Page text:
Origin of satiated
verb (used with object), sa·ti·at·ed, sa·ti·at·ing.
Origin of satiate
Examples from the Web for satiated
Since 1837, Pasteis de Belem has satiated the city's sweet tooth, becoming a landmark of Portuguese gastronomic pride.
They couldn't be satiated by simply removing millions of jobs and shipping them overseas to exploit the poor elsewhere.
Fans were satiated—and skeptics debunked—by the storyline's conclusion.
But with the passage of time, one might have thought all these fires would have faded into a satiated afterglow.
After we had satiated in part our amorous ardour we breathed again and sat down.The Memoires of Casanova, Complete|Jacques Casanova de Seingalt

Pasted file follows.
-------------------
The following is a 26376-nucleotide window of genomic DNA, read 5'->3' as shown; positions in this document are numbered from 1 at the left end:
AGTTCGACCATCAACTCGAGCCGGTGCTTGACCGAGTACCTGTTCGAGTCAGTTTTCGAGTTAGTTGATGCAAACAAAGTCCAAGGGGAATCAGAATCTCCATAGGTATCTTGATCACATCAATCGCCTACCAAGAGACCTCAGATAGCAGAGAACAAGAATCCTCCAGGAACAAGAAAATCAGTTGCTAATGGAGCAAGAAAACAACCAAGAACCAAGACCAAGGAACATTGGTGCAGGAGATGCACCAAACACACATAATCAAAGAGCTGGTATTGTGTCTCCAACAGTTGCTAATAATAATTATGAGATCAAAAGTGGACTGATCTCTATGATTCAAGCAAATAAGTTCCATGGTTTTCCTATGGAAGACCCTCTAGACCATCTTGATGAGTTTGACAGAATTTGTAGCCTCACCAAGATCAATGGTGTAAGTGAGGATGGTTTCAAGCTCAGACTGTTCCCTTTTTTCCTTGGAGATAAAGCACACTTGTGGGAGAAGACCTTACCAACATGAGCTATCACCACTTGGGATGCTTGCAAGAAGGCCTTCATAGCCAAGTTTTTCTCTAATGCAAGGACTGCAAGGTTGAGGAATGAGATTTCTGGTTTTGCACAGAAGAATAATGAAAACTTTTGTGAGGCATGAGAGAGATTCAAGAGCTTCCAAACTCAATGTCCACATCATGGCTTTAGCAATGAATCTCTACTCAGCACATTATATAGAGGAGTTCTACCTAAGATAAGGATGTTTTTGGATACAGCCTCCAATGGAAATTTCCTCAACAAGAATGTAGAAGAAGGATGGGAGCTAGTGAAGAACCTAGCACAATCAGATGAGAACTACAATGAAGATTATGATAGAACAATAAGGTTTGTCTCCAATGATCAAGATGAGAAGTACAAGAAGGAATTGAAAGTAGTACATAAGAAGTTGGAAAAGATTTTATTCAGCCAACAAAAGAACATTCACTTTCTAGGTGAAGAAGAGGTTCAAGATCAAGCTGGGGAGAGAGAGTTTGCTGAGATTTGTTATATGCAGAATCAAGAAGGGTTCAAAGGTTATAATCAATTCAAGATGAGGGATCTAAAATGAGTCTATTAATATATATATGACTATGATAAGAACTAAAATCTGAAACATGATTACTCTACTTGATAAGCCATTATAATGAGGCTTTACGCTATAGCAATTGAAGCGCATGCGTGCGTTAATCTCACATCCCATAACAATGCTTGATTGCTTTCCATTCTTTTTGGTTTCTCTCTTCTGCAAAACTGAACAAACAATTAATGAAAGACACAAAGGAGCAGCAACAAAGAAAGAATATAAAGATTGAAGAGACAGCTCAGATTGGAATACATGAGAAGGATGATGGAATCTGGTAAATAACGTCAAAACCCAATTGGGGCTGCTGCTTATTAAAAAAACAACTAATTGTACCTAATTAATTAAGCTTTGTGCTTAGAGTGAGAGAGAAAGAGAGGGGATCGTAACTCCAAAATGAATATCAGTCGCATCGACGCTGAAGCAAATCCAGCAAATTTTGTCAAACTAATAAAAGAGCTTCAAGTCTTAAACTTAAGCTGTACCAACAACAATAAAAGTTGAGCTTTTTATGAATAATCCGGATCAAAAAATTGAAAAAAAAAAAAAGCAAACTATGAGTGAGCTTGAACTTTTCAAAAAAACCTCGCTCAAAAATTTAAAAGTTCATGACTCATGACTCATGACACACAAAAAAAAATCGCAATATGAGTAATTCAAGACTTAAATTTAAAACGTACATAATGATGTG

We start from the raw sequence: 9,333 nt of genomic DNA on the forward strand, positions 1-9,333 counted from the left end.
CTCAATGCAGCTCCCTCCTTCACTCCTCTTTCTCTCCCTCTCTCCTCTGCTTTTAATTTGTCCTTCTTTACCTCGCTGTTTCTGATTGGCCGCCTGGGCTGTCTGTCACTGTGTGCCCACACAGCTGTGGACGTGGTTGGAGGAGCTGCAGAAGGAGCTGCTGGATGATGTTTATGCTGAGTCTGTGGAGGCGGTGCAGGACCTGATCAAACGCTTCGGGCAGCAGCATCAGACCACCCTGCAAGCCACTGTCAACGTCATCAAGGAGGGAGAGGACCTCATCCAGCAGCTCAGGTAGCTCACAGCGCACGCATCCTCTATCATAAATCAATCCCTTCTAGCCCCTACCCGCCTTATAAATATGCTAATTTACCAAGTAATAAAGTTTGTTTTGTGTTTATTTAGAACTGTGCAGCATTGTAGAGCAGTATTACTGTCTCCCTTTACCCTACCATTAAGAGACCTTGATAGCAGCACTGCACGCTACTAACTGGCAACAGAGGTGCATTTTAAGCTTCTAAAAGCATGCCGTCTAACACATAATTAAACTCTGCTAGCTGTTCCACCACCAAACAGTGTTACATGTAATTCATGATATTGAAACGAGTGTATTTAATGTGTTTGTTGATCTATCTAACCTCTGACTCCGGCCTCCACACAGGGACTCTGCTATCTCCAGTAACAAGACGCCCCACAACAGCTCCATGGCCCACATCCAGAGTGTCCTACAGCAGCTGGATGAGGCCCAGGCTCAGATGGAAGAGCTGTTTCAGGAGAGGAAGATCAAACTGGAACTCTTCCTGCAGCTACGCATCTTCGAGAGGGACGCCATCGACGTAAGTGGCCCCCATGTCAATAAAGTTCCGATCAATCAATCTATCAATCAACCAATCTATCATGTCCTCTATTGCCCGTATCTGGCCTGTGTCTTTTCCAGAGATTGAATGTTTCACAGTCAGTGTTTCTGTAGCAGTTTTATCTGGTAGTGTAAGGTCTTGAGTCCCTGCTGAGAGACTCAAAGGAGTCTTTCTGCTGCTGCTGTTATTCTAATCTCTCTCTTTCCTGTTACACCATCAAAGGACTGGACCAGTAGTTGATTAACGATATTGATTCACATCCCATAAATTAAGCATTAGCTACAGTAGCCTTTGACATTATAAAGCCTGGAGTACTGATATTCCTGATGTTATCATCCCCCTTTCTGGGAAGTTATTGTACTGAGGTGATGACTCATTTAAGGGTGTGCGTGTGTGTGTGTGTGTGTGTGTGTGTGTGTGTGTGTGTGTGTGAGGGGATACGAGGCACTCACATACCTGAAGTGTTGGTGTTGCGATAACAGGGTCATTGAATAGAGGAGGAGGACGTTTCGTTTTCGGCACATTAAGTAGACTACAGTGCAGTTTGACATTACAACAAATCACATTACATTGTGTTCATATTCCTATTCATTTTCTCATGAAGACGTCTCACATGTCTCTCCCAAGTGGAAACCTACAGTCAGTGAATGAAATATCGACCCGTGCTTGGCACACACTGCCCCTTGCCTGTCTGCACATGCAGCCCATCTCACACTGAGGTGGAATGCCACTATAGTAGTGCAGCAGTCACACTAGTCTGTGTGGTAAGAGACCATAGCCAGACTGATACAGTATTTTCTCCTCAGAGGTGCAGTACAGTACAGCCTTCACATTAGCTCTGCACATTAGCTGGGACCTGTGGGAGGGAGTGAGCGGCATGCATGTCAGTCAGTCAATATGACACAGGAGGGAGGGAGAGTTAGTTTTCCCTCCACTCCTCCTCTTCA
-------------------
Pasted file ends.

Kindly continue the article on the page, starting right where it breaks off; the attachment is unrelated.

His natural love of change is satiated by rapid change of locality.Humanly Speaking|Samuel McChord Crothers
His was the overwhelming slumber of the torpid bear and the satiated leech.Les Misrables|Victor Hugo
But even the fury of a wild beast is satiated by being gorged.
There is no wild beast more cruel than a woman whose love is satiated.Froth|Armando Palacio Valds
Word Origin for satiate
mid-15c., from Latin satiatus, past participle of satiare "fill full, satisfy," from satis "enough," from PIE root *sa- "to satisfy" (cf. Gothic saþs "satiated," Old English sæd "satisfied;" see sad). Related: Satiated; satiating.